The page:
CN: You want to become the female version of Miguel Indurain, don't you?

JS: In some way, yes, but his feats cannot be compared with anything. To win five Tours is really hard and Indurain did it. I am very pleased with my three victories because we all know is very difficult to win in France even once. In women's cycling it is even harder because we have a variety of problems concerning the team, the money and the sponsors.

CN: How can women's cycling grow and develop much more?

2004 goal: the olympic time trial
Photo: © AFP
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JS: Well, it's very complicated. I can not complain about the interest that the [Spanish] mass media focus on me. But the attention that I receive always depends on whether you win or not. I was third in the 2002 Tour. I had many physical problems and nevertheless I ended up on the podium. Considering the circumstances that I felt sick, I did a very good race. It was impressive for me, but in women's cycling if you don't win, the media don't pay attention to you. This time I prevailed and the mass media are supporting me and I'm very glad about that. However, the press should help women's riders much more because to be the first is extremely difficult and the journalists should reward a second or a third position, as they do with men.

CN: What are the plans for the rest of 2003?

JS: I will ride with my national team in the World Cup here in France next Saturday [Somariba was fourth - Ed] and then I will rest for a couple of weeks. After that, I will be preparing myself for the World Championship in Hamilton. I've seen the summary of this race and it has a very tough route. We'll see if I can recover from the great effort I made riding in France and I can arrive at Hamilton in a level high enough to get a good result. It's always difficult to reach a second peak of performance in the season, but I'll make the effort because the World Championship is something that I want to win. I got a bronze medal in the road race last year and this time I'll go just to win.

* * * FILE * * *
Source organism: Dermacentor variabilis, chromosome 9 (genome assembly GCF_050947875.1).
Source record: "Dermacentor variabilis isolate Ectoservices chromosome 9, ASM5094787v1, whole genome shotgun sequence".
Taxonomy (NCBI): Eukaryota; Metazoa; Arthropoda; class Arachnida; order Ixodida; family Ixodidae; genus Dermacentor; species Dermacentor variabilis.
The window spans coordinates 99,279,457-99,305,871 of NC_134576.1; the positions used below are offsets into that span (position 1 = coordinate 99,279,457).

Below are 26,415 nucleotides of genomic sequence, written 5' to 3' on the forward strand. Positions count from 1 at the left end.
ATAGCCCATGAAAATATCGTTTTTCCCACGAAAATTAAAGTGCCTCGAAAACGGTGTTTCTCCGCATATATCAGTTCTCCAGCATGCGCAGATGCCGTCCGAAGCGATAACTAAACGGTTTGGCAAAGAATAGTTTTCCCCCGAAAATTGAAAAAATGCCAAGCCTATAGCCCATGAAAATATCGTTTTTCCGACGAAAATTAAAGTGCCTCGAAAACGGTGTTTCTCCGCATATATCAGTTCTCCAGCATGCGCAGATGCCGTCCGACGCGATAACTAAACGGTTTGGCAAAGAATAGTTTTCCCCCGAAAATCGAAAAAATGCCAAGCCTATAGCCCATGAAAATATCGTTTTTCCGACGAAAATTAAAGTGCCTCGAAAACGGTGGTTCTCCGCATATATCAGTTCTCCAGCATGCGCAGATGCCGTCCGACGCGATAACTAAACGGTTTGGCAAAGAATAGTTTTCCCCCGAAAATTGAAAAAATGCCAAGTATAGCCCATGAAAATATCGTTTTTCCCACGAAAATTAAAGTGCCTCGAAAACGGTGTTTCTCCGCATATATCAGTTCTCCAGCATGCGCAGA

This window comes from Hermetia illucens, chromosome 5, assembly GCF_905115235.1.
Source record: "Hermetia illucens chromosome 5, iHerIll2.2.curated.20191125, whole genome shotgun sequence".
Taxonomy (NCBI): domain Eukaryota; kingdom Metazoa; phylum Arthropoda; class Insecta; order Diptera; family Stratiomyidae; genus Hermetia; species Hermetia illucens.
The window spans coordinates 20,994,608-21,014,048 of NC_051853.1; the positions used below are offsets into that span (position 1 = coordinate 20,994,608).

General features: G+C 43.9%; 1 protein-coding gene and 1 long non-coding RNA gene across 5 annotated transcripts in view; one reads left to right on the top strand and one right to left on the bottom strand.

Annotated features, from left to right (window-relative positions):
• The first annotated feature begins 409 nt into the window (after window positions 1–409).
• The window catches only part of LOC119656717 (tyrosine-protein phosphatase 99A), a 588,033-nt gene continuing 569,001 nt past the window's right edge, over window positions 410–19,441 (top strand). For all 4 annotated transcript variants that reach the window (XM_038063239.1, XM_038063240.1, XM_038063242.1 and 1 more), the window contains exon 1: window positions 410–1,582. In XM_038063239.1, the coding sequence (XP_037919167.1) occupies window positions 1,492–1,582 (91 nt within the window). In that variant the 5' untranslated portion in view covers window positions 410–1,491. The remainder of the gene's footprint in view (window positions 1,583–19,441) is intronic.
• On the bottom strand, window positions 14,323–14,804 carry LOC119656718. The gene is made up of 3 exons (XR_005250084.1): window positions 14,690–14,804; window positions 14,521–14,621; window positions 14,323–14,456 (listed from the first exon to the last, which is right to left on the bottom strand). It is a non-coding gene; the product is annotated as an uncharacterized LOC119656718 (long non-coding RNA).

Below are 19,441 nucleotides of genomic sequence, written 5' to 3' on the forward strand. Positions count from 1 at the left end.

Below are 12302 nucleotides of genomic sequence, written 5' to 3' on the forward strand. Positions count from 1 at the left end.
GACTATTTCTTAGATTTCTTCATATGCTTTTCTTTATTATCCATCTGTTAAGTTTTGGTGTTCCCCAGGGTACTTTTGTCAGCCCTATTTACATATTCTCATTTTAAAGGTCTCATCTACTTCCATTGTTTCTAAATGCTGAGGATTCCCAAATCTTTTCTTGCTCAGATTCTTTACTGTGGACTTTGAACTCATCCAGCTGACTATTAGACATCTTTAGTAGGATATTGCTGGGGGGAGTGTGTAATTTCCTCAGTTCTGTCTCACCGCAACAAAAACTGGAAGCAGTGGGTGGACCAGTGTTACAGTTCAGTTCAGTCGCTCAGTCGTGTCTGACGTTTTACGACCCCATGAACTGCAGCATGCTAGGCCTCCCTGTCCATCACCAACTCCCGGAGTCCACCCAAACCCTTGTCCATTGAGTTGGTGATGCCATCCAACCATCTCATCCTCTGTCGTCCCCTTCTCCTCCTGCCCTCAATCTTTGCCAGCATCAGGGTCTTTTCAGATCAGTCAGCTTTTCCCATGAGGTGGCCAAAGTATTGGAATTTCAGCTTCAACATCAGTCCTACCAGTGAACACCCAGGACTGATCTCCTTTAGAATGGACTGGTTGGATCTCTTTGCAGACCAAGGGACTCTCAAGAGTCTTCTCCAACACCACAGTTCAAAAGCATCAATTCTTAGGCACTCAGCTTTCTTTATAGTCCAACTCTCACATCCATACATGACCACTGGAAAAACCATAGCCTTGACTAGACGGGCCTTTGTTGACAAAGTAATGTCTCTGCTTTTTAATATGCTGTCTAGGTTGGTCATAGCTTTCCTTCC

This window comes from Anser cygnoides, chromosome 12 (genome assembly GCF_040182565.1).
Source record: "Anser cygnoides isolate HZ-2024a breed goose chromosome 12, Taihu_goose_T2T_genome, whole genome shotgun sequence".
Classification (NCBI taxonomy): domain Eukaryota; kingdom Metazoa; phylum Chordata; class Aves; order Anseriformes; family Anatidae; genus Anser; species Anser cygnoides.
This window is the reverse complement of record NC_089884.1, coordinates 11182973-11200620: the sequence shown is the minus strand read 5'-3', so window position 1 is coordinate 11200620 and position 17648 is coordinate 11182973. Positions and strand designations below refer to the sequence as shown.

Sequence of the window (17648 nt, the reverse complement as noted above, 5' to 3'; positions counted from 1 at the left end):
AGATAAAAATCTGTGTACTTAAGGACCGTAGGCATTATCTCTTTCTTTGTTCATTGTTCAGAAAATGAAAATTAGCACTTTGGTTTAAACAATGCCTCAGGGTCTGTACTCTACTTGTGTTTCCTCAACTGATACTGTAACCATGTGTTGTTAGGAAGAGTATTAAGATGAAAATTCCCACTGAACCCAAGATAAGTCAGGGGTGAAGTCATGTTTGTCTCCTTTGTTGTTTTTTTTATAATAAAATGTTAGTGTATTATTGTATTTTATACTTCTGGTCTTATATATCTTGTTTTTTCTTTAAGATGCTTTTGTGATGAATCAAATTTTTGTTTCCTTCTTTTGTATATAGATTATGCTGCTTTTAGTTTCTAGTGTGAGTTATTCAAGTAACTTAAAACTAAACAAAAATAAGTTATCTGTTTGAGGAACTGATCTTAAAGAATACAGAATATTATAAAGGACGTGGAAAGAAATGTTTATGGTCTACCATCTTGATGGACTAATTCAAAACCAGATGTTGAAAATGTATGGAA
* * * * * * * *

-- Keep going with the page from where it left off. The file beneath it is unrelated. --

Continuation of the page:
CN: Even though your cycling career will be ending next year, can you keep on trying to improve things in technical and physical terms?

With her team on the Grand Boucle podium
Photo: © AFP
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JS: One is always learning and that's the fundamental thing. Not only in sport, but also in life. Every single race is a different experience. I never stop learning about myself and in that way I can obtain the best performance from my body. This is very important in the time trial competitions because one should suffer a lot and should know how to dose one's efforts. The truth is that learning time is never over. I want to improve much more in the time trial especially when it comes to aerodynamics, thinking of my goal that is Athens 2004.

CN: Thanks a lot and I wish you all the best in your endeavors.

JS: Thank you for calling me because we are used to going to Cyclingnews during the whole season. We like to visit your web site and we are kept very well updated reading your pages.